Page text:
The town of Le Marin is a town in the south of Martinique located between Rivière Pilote to the west, Vauclin to the north and Sainte Anne to the south.

It is one of the oldest inhabited sites in Martinique after colonization. Indeed, in 1660, the first settlers settled there, as well as a priest, Hebert, and created a village.

In 1664, during the first enumeration of the island ordered by Colbert, the town of Marin was called “Cul-de-sac de Saint-Étienne du Marin” with 199 inhabitants.

In April 1673, French and English fought for possession of Martinique. The English burned the chapel and the town, devastating the plantations and the herds.

Around 1700, the town of Le Marin was rebuilt and the port was then frequented by a few merchant ships. The city is rebuilt and develops sufficiently to such an extent that in 1720, a subdelegate (auxiliary of the intendant) is established there.

In 1728, the district of Sainte-Anne was detached from that of Le Marin.

Around 1731, the town of Marin had a royal lieutenancy.

In 1764, the port of Marin was the capital of one of the island's four departments.

In 1766, the construction of the new church began under the aegis of the Comte d'Ennery. It was also in this same year that the blue flag with a white cross appeared with the four spearheads. These merchandise ships bearing it arrive in Marin Bay.

In 1783, the village of Marin is already important and there are 90 houses. The main activity is then trade.

In 1808, during yet another battle between the French fleet and the English fleet, a French ship, le Griffon commanded by Lieutenant (Navy) Gautier, took refuge in Marin Bay and was blocked by the English forces. He then engages in a fierce battle. The English were pushed back and landed at Pointe Dunkerque where a land battle began during which the Commander of the brigade of the commune of Sainte Anne, Girardin de Montgérald would be killed in this same commune. The English re-embark when the Marin militia led by Mondésir Gonnier arrives.

In 1839, Le Marin was established as a town. A municipal council is elected for 6 years. The first mayor of Marin Jean-Baptiste Pelet de Lautrec takes office to replace the commissioner commanding the parish. He remained there until the abolition of slavery in 1848 when he was replaced by Valcourt Dusquesnay.

Around 1850, the civil hospital of Marin was built. It serves the neighboring municipalities of Sainte-Anne, Vauclin, Rivière-Pilote and Sainte-Luce.

Around 1869, the sugar factory was built by Charles Harouard and Joseph Braud. It replaces the 12 sucrotes (small sugar refineries) scattered throughout the south-east of Martinique.

In 1883, the first secular school of which Osman Duquesnay was one of the main craftsmen opened its doors... and four years later, it was the turn of the realization of a picturesque town hall built in wood which had to be rebuilt in 1969.

At the beginning of the 20th century, the town had 4,912 inhabitants who mostly lived in the town. The latter is the central point where the inhabitants of the countryside of Sainte Anne, Vauclin and Rivière Pilote are supplied. Steamboats connect the towns of Saint-Pierre and Le Marin.

In 1969, the sugar factory, which then employed 120 foremen and workers, had to close its doors due to serious economic problems. This closure constitutes a real turning point in the economic history of the city, which will therefore have to find a way out from an economic point of view..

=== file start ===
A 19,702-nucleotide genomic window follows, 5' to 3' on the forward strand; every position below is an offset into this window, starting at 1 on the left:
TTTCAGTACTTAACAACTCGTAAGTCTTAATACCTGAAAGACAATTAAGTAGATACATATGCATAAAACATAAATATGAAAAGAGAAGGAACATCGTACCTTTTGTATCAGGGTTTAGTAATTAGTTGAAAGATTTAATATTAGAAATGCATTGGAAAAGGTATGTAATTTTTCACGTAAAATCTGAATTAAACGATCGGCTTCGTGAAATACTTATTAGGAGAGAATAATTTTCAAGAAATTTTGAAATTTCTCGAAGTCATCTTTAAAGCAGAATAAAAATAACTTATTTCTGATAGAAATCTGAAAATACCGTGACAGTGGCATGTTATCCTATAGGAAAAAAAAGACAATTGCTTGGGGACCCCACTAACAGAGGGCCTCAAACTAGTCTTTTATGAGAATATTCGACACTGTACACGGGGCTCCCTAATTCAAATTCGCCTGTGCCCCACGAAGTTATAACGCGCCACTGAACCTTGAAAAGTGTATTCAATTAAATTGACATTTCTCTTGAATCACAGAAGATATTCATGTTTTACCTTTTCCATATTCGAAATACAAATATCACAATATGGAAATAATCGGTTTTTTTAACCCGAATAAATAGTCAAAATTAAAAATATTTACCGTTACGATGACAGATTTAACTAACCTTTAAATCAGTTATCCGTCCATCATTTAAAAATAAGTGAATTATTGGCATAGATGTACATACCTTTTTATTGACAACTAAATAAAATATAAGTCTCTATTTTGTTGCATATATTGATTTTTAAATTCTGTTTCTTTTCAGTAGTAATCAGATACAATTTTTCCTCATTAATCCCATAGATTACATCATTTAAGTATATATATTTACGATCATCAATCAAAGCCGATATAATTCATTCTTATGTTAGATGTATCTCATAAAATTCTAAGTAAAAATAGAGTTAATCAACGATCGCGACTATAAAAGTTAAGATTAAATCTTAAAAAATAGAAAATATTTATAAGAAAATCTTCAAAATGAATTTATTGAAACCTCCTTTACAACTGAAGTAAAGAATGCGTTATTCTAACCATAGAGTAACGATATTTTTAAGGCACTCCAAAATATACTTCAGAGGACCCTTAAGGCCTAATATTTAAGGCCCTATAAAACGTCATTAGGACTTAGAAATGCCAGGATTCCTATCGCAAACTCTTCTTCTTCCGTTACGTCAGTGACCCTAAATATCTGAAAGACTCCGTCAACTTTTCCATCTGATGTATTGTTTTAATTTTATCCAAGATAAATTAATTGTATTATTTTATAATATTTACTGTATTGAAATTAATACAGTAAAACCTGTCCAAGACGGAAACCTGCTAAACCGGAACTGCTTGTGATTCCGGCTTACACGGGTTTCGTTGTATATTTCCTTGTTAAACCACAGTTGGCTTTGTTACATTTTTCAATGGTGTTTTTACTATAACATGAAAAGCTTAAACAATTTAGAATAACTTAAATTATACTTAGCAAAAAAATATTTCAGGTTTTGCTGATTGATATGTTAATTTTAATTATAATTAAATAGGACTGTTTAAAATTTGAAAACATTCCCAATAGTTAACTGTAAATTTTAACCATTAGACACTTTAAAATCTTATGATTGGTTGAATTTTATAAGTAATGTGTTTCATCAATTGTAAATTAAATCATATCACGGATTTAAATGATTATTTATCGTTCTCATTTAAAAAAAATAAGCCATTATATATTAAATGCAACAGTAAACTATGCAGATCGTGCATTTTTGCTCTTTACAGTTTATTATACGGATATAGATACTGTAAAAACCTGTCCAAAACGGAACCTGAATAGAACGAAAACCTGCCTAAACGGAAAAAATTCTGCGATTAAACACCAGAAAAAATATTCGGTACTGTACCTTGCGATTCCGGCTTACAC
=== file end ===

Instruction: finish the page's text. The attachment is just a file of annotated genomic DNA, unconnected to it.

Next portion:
The same year, the town hall was rebuilt.

In 1974, Le Marin became a sub-prefecture. A fishing port is built.

In 1985, the State ceded the harbor concession for the marina to the municipality.

In 2012, the town now focused on tourism received the Trophée de l'escale (Stopover award).


After the closure of the Usine du Marin, the city definitely turned to services such as tourism and commerce. With 3 beaches, its marina and many sites to visit, the town derives most of its income from tourism but also from the many shops in the town. The inhabitants of several towns in the South go there to shop for food and basic necessities because of their proximity to Le Marin instead of facing traffic jams on the South-North axis.


The municipality's main districts are Artisanal, Bernard, Berry, Boucan, Cap Beauchene, Cap Bois Neuf, Cap Champfleury, Cap Macré, Cap Marin, Cap Morne Flambeau, Cedalise, Fillette, Fond Gens Libres, Fons Debase, Fouquette, Jean Baptiste, la Agnes, la Huvet, la Mamisse, la Source, la Vierge, Leptune, Mare Capron, Marguerite, Massel, Mondesir, Montgerald, Morne Courbaril, Morne Gommier, Morne Rouge, Perou, Puy Ferrat, Robin, Saint Onge, Suffrin, Tocnay and Vierge Fouquette.

List of places to visit in the municipality

Places to visit

The Church of St. Etienne at Marin was built in 1766 in stone. It differs from other churches on the island with its bell tower located next to the building. Its architecture is "Jesuit" style.

Marin Marina is now the largest water sports of the Caribbean and the number one of tourist rental of pleasure boats with its fleet of 220 units, the character of the site and services offered.

For photo enthusiasts, it is a landmark in Martinique. On the heights of Morne Gommier you can admire a magnificent panorama with a breathtaking 360 degree views.


Anse Grosse Roche is a little sandy beach located in the town of Marin in the southeast of Martinique on the Atlantic coast.

This beach is wild but swimming is allowed.

During school holidays, the undergrowth is becoming a camping space.

Cap Macré beach is located in the town of Marin although some people often think that it is located in the town of Sainte Anne. This is the connection point between the coast of the town of Marin and Sainte Anne.

Located in Le Marin, Pointe Borgnese is a magnificent beach with turquoise water and fine blond sand.

It offers superb views of Morne Larcher and Rocher du Diamant on your right.